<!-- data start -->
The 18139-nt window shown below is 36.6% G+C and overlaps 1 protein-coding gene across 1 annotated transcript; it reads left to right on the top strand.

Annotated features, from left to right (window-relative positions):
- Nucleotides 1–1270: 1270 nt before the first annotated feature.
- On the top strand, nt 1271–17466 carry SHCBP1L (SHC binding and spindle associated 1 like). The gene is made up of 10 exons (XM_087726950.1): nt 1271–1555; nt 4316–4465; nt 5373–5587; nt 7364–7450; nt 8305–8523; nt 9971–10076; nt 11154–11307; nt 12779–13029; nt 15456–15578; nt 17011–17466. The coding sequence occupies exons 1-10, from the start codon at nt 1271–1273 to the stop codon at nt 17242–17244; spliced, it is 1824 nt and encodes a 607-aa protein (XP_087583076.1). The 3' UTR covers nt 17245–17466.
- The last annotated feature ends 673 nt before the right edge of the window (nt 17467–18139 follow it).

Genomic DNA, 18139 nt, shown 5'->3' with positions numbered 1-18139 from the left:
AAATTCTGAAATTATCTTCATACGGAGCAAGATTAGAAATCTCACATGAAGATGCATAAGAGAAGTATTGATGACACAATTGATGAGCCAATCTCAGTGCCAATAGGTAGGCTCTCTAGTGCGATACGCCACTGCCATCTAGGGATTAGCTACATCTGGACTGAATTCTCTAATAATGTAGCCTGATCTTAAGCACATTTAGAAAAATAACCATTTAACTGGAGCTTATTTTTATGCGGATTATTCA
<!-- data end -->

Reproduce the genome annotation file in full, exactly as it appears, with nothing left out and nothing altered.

The 18139-nt window shown below is 36.6% G+C and overlaps 1 protein-coding gene across 1 annotated transcript; it reads left to right on the top strand.

Annotated features, from left to right (window-relative positions):
- Nucleotides 1–1270: 1270 nt before the first annotated feature.
- On the top strand, nt 1271–17466 carry SHCBP1L (SHC binding and spindle associated 1 like). The gene is made up of 10 exons (XM_087726950.1): nt 1271–1555; nt 4316–4465; nt 5373–5587; nt 7364–7450; nt 8305–8523; nt 9971–10076; nt 11154–11307; nt 12779–13029; nt 15456–15578; nt 17011–17466. The coding sequence occupies exons 1-10, from the start codon at nt 1271–1273 to the stop codon at nt 17242–17244; spliced, it is 1824 nt and encodes a 607-aa protein (XP_087583076.1). The 3' UTR covers nt 17245–17466.
- The last annotated feature ends 673 nt before the right edge of the window (nt 17467–18139 follow it).

Genomic DNA, 18139 nt, shown 5'->3' with positions numbered 1-18139 from the left:
AAATTCTGAAATTATCTTCATACGGAGCAAGATTAGAAATCTCACATGAAGATGCATAAGAGAAGTATTGATGACACAATTGATGAGCCAATCTCAGTGCCAATAGGTAGGCTCTCTAGTGCGATACGCCACTGCCATCTAGGGATTAGCTACATCTGGACTGAATTCTCTAATAATGTAGCCTGATCTTAAGCACATTTAGAAAAATAACCATTTAACTGGAGCTTATTTTTATGCGGATTATTCA